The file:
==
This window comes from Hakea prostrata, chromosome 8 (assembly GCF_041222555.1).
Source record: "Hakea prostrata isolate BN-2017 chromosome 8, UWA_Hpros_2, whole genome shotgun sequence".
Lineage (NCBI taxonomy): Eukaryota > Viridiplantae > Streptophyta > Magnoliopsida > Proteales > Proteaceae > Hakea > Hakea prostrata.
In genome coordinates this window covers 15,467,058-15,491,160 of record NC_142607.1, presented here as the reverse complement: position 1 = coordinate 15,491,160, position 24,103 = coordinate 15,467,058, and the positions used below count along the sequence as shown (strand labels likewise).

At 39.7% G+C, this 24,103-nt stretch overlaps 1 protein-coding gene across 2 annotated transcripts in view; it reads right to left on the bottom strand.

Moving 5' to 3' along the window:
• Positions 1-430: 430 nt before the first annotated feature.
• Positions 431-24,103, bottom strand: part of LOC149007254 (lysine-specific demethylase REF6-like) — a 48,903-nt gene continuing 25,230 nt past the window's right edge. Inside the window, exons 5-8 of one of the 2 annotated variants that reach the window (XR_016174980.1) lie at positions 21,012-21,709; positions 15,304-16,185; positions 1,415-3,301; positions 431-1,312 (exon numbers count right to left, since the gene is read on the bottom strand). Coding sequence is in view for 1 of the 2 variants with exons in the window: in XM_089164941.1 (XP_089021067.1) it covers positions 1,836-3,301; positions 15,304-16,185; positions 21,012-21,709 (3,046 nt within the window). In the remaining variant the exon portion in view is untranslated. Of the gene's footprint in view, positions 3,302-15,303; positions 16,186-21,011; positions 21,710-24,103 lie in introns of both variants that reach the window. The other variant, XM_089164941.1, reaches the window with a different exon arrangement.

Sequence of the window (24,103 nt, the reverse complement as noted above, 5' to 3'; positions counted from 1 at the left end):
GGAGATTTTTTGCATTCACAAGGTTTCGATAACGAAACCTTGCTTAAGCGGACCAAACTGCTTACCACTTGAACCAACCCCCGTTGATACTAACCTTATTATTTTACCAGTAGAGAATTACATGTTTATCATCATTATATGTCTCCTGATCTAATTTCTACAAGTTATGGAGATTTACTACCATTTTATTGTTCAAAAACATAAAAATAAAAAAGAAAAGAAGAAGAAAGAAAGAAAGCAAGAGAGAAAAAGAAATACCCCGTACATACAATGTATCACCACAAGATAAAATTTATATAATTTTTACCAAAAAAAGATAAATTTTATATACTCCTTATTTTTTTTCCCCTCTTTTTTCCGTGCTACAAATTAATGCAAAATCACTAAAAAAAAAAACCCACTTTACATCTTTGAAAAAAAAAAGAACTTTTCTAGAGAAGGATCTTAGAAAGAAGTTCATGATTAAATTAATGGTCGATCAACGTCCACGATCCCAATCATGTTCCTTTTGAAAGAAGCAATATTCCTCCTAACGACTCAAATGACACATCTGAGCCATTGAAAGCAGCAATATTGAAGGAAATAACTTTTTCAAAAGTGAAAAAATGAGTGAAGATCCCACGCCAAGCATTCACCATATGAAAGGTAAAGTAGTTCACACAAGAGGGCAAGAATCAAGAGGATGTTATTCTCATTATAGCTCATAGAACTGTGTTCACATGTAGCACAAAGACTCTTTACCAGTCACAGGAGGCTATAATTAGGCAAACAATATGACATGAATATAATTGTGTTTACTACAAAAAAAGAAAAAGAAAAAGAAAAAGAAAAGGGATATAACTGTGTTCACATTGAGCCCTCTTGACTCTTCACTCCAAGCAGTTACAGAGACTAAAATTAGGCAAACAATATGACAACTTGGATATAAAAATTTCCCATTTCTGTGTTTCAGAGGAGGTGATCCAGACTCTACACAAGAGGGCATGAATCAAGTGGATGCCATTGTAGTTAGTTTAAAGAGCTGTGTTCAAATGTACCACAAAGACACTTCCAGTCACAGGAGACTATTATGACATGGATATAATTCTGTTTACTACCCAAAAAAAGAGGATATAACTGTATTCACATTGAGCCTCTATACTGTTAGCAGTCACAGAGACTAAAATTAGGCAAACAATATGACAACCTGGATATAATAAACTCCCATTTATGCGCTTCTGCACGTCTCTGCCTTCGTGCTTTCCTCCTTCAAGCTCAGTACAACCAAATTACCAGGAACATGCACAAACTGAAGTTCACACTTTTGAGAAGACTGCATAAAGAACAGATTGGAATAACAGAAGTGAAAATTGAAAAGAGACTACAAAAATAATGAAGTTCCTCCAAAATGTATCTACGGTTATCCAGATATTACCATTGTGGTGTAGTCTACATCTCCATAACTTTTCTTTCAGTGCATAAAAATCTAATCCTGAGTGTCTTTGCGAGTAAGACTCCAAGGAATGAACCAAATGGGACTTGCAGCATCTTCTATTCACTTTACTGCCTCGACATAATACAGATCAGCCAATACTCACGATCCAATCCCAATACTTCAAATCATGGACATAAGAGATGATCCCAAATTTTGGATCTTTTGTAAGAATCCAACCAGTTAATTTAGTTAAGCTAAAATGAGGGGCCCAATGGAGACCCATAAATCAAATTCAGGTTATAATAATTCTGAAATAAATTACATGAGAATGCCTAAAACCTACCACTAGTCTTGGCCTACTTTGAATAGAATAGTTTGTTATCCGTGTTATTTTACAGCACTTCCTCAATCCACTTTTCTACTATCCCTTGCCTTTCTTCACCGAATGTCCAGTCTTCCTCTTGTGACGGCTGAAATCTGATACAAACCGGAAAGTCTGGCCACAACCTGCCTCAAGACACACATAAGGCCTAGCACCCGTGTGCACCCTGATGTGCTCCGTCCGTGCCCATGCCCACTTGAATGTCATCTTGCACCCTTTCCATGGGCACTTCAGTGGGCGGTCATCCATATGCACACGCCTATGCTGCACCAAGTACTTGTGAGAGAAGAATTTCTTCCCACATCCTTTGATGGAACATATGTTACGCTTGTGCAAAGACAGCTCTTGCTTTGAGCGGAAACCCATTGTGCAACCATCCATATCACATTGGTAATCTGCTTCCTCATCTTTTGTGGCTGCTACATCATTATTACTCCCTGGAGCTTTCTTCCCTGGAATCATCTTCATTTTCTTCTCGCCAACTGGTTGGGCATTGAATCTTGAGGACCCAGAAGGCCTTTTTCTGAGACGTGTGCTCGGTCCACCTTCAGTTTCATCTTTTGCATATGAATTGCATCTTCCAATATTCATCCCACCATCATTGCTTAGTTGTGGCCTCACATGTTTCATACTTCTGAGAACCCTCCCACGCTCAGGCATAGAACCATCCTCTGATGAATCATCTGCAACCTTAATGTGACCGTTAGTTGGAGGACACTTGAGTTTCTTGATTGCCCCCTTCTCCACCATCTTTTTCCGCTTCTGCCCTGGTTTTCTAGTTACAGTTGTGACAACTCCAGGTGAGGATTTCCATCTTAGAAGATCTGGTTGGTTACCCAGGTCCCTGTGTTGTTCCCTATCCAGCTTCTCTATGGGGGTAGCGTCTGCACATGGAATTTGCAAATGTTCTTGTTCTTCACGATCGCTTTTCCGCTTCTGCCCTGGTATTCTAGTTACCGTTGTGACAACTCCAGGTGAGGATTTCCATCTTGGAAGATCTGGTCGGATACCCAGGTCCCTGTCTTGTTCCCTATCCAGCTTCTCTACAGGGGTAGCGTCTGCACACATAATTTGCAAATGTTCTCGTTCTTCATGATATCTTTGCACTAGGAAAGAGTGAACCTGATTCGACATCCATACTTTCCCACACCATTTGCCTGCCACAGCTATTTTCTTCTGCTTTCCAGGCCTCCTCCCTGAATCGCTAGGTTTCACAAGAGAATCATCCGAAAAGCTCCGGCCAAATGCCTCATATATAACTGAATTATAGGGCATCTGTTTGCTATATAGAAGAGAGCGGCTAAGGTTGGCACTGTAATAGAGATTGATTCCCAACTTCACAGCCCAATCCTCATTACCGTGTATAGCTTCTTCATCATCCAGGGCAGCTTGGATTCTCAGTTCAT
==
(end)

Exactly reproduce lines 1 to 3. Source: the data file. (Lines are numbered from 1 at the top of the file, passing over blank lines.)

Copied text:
This window comes from Hakea prostrata, chromosome 8 (assembly GCF_041222555.1).
Source record: "Hakea prostrata isolate BN-2017 chromosome 8, UWA_Hpros_2, whole genome shotgun sequence".
Lineage (NCBI taxonomy): Eukaryota > Viridiplantae > Streptophyta > Magnoliopsida > Proteales > Proteaceae > Hakea > Hakea prostrata.